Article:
Further investigation of paracrine signals indicates that stem cells secrete exosomes to mediate their functions. Exosomes are extracellular vesicles that carry proteins, mRNA, and microRNA (30-130 nm in size) [65]. These vesicles mediate cell-to-cell communication via target cell internalization, ligand-receptor interaction, or lipid membrane fusion [66]. Depending on their source cells, exosomes can initiate repair and regeneration processes to restore critical cellular functions and maintain tissue homeostasis thereby.

Stem cell-mediated mitochondrial transfer is another novel mechanism developed in recent years. Mitochondria are transferred from stem cells to adjacent cells through tunnel nanotubes, formed by pro-inflammatory cytokines that drive skeletal rearrangement in stem cells. It has also been recently reported that inflammation-driven transfer of mitochondria from stem cells to oocytes may rescue oocyte quality and embryo development [67, 68].

Stem cell therapy for POI

Although ESCs show unlimited potential for differentiation, clinical use of ESCs is limited. This is because the use of ESCs raises challenging ethical issues, such as the destruction of blastocysts. By contrast, iPSCs, which are prepared by reprogramming human somatic cells, may be used without any ethical issues. Yamashiro et al. confirmed that human iPSCs could differentiate into human primitive germ-like cells (hPGCLCs) in vitro. More importantly, hPGCLCs cultured under defined conditions differentiated into oogonia/gonocyte-like cells [69].

Significant progress has been made in the treatment of POI with MSCs (Table 1). Previous studies have reported that bone marrow stem cells (BMSCs) injected into mice reduced FSH levels and increased estrogen levels and follicle numbers, by increasing the secretion of vascular endothelial growth factor (VEGF) [70]. Furthermore, BMSCs could inhibit GC apoptosis by downregulating cyclin-dependent kinase inhibitor 1A (P21) and Bcl-2-associated X protein (Bax), and upregulating the c-myc proto-oncogene mRNA [71].

Table 1 Summary of stem cell therapy for POI

Adipose-derived stem cell (ADSCs), which are pluripotent and easy to access, are ideal therapeutic cells. A study demonstrated that ADSC implantation induces angiogenesis, restores the number of follicles and the corpus luteum, and repairs ovarian damage thereby [72]. Menstrual blood-derived mesenchymal stem cells (MenSCs) are increasingly attracting attention, due to the controversy regarding the non-ethical nature of their usage, as also low immune rejection and toxicity [100]. Previous studies have showed that MenSCs protected GCs from apoptosis and increased the secretion of fibroblast growth factor 2, thereby improving POI [73, 74].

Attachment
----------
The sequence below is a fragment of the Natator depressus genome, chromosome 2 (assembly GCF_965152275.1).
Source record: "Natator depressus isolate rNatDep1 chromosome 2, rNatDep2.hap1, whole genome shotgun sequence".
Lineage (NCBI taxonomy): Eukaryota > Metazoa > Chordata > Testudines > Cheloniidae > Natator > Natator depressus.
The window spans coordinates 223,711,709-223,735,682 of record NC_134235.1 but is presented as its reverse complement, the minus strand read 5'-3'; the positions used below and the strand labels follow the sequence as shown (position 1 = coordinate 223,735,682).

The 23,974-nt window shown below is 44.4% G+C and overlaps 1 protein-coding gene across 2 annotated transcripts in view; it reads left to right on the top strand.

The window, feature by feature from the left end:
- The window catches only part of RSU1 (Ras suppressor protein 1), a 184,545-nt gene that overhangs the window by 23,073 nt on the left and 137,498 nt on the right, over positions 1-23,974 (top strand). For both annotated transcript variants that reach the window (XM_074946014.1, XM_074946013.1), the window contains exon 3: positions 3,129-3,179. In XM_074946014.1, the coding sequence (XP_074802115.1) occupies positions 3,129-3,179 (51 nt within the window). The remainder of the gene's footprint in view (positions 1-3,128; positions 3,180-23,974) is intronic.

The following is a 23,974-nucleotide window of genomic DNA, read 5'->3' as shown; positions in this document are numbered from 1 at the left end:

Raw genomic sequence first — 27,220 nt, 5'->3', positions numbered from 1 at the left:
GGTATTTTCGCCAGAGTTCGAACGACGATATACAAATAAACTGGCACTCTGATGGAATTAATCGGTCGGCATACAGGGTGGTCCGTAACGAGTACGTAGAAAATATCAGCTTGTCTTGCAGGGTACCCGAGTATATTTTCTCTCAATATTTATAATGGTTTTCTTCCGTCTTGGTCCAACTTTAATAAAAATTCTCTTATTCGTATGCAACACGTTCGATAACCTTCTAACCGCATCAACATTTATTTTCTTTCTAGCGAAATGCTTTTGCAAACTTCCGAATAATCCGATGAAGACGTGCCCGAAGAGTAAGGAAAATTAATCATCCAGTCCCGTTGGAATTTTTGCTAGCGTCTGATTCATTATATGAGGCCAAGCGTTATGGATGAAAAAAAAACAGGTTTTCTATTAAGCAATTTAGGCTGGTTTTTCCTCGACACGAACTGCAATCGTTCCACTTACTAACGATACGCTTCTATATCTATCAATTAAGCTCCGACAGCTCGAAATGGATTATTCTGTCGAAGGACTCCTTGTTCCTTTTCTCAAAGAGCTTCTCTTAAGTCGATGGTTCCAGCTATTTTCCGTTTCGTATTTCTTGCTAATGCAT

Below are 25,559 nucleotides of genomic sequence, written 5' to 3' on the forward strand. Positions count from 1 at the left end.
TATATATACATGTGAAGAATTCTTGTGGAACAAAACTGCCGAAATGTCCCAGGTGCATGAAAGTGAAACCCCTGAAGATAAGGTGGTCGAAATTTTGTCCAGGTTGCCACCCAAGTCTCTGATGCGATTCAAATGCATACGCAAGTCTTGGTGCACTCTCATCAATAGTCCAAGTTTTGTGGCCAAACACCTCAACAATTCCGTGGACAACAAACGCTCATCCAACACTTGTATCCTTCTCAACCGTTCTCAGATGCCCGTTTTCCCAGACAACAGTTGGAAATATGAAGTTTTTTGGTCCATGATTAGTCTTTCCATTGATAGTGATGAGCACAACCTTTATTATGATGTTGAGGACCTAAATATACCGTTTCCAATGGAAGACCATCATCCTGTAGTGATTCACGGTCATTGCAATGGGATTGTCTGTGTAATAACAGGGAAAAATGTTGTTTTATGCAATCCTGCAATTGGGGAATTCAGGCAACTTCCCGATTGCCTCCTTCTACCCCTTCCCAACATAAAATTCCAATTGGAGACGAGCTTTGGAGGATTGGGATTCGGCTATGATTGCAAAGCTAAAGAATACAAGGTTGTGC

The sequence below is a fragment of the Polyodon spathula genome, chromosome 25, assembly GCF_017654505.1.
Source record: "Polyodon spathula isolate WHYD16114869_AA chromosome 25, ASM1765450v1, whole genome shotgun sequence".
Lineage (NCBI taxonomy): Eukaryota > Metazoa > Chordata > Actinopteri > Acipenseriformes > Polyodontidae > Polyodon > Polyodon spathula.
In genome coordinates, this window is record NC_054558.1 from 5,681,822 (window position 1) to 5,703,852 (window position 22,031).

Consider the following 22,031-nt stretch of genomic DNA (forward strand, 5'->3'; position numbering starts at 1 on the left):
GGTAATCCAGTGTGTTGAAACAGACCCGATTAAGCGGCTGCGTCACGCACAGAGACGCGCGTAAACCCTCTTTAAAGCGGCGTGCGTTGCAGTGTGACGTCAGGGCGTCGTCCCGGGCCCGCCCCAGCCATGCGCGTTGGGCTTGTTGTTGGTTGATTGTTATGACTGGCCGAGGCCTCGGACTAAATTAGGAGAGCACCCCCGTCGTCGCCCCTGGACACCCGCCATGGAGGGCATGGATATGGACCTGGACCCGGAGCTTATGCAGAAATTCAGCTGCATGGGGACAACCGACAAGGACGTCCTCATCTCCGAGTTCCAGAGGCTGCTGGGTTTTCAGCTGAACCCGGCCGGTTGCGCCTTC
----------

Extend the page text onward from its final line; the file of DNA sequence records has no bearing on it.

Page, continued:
In addition, placenta-derived mesenchymal stem cells (PMSCs) transplantation significantly increased serum AMH and estrogen, while dramatically reducing follicular atresia and GC apoptosis [75]. Based on the results of recent studies, the therapeutic mechanisms underlying the alleviation of POI by PMSCs may include: (i) restoration of ovarian function via the regulation of Th17/Tc17 and Th17/Treg cell ratios by the PI3K/Akt signaling pathway; (ii) upregulation of antioxidant factors, which has been shown to restore ovarian function in ovariectomized rats; and (iii) reduction of GC apoptosis by inhibiting the endoplasmic reticulum stress inositol-demanding enzyme 1signaling pathway [76,77,78].

Umbilical cord mesenchymal stem cells (UC-MSCs) are widely used to treat POI. Human UC-MSCs inhibited ovarian fibrosis in POI rats by regulating the differentiation of ovarian stromal cells via the transforming growth factor-β/Smad3 signaling pathway [79]. Additionally, human amniotic fluid stem cells (AFSCs) have shown potential for differentiating into primordial follicle oocytes in vitro [80]. Amnion mesenchymal stem cells (AMSCs) also reduced the expression of inflammatory cytokines, which inhibited ovarian inflammation in rats with POI. Pretreatment of AMSCs using low-intensity pulsed ultrasound, augmented anti-inflammatory effects [81].

Cell-free therapy for POI

Treating POI with exosomes is associated with higher clinical safety, because immune rejection and the risk of vascular obstruction and tumor mutation can be avoided by using exosomes. A recent study revealed that exosomal miR-644-5p derived from BMSCs targeted the regulation of p53 to suppress the apoptosis of GCs, thus alleviating POI [82]. In 2020, Yang et al. reported that BMSCs-derived exosomal miR-144-5p relieved POI by targeting PTEN to inhibit GC apoptosis [83]. In addition, overexpression of miR-21, a key miRNA that regulates apoptosis in BMSCs, repaired ovarian structure and function in rats, by downregulating PTEN and the programmed cell death protein 4 (PDCD 4) [84].